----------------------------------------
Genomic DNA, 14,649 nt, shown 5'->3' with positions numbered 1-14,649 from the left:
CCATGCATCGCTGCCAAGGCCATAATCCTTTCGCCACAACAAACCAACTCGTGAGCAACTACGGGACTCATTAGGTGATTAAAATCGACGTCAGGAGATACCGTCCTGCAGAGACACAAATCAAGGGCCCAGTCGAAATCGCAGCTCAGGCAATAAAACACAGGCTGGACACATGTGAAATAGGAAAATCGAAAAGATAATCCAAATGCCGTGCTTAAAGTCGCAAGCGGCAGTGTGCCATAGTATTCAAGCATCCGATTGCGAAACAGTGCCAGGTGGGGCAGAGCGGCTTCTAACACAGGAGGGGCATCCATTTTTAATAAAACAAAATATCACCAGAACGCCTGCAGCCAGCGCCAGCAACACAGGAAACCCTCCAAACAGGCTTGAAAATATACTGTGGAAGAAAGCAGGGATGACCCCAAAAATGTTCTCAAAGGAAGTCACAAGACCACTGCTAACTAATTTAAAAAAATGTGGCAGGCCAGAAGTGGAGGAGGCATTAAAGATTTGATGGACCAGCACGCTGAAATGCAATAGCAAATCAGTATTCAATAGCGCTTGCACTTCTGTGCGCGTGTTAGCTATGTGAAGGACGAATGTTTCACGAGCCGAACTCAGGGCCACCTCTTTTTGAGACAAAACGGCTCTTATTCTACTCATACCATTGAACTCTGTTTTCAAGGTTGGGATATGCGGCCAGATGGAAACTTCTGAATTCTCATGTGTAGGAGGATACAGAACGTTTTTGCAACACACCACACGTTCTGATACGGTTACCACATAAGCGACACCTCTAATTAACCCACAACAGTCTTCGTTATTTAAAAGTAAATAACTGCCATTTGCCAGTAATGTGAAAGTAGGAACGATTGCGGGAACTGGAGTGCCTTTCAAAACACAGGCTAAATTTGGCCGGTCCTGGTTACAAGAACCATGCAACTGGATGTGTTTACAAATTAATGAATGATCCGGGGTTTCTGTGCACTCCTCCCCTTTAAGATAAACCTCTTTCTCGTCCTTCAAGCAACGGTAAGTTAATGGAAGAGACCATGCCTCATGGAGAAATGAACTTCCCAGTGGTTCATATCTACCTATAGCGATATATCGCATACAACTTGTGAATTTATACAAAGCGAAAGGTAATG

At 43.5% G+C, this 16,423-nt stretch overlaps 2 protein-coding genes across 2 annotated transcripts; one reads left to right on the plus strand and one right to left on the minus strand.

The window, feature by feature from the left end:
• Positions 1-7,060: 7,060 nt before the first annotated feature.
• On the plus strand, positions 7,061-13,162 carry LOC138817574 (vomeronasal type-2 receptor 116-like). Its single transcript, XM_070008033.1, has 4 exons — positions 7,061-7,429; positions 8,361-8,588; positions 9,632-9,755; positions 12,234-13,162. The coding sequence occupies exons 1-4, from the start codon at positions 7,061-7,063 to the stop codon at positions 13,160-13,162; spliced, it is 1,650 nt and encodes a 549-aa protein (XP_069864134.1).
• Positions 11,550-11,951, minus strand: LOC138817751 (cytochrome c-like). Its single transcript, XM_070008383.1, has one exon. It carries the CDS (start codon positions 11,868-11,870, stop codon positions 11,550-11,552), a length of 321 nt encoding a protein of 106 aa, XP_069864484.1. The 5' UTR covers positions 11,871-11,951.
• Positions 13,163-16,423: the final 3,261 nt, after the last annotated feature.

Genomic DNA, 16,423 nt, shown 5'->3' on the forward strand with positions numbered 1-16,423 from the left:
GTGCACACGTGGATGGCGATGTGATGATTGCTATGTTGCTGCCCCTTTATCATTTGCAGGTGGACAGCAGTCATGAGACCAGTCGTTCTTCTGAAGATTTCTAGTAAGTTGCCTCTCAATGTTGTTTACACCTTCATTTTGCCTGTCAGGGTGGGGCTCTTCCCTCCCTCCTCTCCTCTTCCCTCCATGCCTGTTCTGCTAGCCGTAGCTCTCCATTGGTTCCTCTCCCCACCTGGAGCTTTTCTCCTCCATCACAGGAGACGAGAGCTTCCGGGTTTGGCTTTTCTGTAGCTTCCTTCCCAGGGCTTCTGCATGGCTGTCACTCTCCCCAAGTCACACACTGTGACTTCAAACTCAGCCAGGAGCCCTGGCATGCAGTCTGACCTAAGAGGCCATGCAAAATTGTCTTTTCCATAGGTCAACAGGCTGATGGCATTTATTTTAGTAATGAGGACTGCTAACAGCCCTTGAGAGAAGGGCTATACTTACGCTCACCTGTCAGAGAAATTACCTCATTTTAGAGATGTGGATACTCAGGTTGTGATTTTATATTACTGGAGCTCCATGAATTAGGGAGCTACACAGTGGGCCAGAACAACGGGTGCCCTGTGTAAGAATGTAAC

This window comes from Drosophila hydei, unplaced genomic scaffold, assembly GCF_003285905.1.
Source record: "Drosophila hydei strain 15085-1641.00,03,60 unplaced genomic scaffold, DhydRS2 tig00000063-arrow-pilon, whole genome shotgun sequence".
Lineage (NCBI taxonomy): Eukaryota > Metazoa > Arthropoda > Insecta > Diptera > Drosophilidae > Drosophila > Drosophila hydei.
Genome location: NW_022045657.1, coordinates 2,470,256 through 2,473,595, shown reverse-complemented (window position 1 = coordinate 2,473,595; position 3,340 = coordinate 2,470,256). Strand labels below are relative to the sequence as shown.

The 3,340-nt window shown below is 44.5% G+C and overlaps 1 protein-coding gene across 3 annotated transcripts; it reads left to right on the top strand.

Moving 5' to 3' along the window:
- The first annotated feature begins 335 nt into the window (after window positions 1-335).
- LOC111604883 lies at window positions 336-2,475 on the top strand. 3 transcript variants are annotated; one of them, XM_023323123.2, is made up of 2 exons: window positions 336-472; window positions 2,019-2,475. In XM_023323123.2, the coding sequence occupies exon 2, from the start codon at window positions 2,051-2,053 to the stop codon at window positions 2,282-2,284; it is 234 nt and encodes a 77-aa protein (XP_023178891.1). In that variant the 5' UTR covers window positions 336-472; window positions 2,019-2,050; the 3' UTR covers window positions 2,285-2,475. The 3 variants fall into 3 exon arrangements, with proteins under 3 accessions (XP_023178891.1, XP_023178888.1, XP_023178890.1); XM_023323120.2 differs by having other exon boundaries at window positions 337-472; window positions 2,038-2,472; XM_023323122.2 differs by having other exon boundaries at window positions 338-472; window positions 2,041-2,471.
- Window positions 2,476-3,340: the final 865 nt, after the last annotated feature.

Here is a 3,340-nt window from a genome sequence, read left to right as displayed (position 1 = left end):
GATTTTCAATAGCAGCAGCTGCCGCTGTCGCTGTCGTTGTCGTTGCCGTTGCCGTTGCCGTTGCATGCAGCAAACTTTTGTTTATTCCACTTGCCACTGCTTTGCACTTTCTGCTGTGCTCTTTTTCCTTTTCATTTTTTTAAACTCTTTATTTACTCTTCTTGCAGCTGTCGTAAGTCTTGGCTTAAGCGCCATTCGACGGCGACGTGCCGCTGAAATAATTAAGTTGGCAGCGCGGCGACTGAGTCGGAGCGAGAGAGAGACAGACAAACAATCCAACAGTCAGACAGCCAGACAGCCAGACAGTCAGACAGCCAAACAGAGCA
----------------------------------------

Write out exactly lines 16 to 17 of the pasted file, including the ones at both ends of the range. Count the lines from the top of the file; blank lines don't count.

Moving 5' to 3' along the window:
- The first annotated feature begins 335 nt into the window (after window positions 1-335).